Making an emergency landing outside the airport where it was carrying out a series of routine tests, the one billed as the “first commercial grade hydrogen fuel cell powered aircraft” was involved in an accident.
At around 3:30 PM, very close to Cranfield airport, the ZeroAvia plane was forced to land, sustaining significant damage to the horizontal stabilizer and the hood. The left wing was completely detached. Fortunately, the two crew members are safe.
ZeroAvia and the competent UK government institutions such as the European Center for Marine Energy and Intelligent Energy are in the investigation phase to determine the origin of the failure in the aircraft system.
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Tech researcher Mark Harris offered some details about the incident, noting that for obvious reasons the plane will not fly again.
“They were experiencing longer flights in the medium term future. What exactly happened was that the aircraft landed on its wheels, it could almost stop, but it was all over for the plane to reach a very uneven terrain. Although it was going at low speed, it was enough to cause some blows that destroyed part of its structure,” said the expert.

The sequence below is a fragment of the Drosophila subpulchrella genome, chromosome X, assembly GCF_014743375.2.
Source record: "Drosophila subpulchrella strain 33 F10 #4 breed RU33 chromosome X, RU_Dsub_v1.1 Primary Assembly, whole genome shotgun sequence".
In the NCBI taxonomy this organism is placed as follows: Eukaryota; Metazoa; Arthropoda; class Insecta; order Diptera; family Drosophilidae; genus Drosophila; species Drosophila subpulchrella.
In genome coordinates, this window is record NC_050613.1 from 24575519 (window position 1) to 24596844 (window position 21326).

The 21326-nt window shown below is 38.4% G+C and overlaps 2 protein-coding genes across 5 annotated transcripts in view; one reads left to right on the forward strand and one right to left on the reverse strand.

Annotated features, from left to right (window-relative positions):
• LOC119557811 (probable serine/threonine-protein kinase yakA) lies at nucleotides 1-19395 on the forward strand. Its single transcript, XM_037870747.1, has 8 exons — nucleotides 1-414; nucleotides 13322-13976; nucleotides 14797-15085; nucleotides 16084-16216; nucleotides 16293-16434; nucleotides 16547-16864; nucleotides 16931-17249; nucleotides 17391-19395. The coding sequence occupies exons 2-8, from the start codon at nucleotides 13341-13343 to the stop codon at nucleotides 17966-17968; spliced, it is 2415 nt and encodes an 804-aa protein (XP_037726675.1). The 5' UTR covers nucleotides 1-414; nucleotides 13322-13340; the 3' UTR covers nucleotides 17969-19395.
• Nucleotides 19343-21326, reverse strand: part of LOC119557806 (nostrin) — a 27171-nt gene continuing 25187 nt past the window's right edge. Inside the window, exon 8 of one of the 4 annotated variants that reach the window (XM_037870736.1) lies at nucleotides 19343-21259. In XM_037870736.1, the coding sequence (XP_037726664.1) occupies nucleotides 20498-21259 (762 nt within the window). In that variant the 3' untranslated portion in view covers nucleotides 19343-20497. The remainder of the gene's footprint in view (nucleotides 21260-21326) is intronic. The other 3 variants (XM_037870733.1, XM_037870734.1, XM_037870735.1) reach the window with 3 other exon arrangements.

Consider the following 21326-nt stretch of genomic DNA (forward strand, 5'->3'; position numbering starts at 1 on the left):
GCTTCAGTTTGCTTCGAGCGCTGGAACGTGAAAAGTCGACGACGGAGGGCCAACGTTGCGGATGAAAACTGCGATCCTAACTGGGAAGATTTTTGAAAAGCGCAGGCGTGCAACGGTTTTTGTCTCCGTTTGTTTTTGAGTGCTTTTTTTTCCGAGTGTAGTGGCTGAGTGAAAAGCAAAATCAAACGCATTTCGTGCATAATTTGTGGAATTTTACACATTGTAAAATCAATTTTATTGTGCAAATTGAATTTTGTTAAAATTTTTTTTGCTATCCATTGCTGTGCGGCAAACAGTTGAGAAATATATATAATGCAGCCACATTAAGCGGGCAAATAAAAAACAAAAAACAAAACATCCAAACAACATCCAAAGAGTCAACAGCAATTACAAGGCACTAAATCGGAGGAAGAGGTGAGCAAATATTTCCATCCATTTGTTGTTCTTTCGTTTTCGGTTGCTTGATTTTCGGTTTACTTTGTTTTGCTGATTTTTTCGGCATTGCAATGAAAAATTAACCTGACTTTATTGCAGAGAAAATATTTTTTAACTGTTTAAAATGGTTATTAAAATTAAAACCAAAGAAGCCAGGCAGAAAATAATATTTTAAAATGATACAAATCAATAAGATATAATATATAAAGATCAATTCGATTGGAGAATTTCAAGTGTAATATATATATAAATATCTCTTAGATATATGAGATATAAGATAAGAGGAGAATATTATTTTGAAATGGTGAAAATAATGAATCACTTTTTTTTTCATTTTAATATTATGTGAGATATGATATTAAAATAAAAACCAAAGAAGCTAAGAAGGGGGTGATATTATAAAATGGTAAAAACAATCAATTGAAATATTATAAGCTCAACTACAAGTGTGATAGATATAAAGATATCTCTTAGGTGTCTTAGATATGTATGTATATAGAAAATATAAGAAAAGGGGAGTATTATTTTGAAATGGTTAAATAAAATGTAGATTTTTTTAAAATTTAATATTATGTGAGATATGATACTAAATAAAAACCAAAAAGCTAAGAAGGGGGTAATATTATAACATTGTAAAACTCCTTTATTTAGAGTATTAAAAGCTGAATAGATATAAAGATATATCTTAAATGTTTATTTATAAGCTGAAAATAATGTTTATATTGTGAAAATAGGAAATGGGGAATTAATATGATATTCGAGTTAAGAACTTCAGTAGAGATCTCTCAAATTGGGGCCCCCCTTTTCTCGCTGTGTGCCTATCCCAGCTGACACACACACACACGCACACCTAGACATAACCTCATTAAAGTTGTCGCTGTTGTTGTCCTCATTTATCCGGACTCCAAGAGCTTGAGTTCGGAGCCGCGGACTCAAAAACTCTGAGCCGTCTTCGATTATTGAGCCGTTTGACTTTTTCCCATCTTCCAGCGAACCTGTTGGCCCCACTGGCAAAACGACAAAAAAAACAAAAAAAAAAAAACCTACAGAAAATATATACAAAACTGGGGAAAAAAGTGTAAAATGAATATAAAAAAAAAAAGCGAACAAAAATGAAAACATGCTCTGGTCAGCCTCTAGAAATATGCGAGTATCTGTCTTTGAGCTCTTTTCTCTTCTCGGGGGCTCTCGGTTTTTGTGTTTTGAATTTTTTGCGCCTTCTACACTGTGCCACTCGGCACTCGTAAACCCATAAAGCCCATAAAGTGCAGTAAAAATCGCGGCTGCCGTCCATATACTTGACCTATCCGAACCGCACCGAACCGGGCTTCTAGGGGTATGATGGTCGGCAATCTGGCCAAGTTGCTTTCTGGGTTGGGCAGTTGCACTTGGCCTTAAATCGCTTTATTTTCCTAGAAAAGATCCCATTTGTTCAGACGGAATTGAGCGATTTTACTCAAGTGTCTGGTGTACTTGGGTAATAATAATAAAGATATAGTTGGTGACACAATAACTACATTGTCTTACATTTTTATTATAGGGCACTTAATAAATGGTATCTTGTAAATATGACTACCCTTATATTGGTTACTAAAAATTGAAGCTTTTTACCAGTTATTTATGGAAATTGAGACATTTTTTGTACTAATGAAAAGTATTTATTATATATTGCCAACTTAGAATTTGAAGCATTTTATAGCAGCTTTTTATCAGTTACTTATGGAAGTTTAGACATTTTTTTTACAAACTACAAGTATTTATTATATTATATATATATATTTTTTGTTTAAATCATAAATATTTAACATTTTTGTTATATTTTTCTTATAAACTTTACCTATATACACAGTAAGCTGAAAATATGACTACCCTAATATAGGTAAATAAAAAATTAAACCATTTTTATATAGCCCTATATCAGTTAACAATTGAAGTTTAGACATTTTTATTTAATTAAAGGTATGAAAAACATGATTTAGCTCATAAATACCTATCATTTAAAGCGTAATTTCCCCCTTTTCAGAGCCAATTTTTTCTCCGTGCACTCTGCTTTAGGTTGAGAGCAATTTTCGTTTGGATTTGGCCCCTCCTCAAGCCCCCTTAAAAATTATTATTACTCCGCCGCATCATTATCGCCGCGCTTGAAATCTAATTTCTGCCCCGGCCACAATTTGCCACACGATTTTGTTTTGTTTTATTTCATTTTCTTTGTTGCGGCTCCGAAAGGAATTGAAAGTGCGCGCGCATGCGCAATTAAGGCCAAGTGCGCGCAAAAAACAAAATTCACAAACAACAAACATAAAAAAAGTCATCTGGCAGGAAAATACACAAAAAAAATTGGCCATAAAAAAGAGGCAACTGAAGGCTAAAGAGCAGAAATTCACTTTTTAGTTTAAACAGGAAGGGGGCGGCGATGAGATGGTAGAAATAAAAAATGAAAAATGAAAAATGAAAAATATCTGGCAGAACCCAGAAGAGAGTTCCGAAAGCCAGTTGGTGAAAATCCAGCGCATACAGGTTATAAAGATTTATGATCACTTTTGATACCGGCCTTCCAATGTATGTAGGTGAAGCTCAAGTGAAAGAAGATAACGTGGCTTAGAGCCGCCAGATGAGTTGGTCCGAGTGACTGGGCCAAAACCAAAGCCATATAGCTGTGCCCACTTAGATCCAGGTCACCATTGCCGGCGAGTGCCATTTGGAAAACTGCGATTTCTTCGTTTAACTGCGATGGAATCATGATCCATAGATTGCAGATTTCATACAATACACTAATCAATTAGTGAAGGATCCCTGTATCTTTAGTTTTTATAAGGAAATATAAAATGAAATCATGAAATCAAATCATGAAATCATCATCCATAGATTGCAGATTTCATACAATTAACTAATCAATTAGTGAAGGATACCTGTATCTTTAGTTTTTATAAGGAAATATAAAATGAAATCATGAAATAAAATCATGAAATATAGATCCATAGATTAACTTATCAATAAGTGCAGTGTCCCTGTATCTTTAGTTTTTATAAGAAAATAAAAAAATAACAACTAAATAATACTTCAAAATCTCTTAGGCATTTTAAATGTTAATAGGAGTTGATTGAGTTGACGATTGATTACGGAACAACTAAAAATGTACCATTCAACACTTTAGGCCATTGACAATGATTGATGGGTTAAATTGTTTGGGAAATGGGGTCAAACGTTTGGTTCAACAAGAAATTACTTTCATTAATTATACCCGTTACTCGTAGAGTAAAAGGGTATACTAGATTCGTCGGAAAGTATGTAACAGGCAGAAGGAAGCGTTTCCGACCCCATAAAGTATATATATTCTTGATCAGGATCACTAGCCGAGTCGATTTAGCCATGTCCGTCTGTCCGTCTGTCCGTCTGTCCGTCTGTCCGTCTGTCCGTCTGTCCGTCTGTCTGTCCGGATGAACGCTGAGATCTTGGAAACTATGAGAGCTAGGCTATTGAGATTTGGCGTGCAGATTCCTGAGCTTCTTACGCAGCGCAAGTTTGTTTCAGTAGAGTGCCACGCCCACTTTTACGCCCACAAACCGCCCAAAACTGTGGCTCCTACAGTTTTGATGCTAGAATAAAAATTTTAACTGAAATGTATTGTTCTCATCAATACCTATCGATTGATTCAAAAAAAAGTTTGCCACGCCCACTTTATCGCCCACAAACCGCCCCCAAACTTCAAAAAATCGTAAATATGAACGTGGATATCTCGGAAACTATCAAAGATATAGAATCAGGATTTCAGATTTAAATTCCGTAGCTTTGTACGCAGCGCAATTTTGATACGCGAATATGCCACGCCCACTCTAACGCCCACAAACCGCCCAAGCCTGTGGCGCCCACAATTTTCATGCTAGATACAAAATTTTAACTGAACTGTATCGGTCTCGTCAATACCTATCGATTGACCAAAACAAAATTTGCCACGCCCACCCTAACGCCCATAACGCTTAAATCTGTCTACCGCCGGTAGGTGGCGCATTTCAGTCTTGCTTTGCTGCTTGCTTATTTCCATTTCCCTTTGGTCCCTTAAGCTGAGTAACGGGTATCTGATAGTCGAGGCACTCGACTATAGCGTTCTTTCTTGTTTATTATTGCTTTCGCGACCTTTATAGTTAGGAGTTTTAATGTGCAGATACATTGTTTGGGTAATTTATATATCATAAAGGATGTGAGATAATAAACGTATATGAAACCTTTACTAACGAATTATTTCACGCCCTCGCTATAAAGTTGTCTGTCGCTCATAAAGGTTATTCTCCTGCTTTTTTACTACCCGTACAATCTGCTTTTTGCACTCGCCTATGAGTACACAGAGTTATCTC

Despite what happened, the British hydrogen and electricity aircraft developer, ZeroAvia, expressed through a statement that although the accident is very regrettable, it represents one of the first steps to generate the change from fossil fuels to zero-emission hydrogen.
“In the near future, and without the need for any new fundamental science, hydrogen-powered aircraft will match the flight distances and payload of today’s fossil fuel aircraft,” stated the company founded in 2017.
Hydrogen gave peace of mind
Hydrogen-powered aircraft are still in an experimental phase and their creators seek to convince regulators of their environmental advantages, although they also intend to make very clear the safety parameters to which these vehicles are subject.
“The gaseous hydrogen on board (assuming this was a fuel cell flight) does not appear to have caused or contributed to a fire. Ultimately, this could help reassure regulators that H2 is not inherently unsafe,”argued Mark.
Written by | Osward Rubio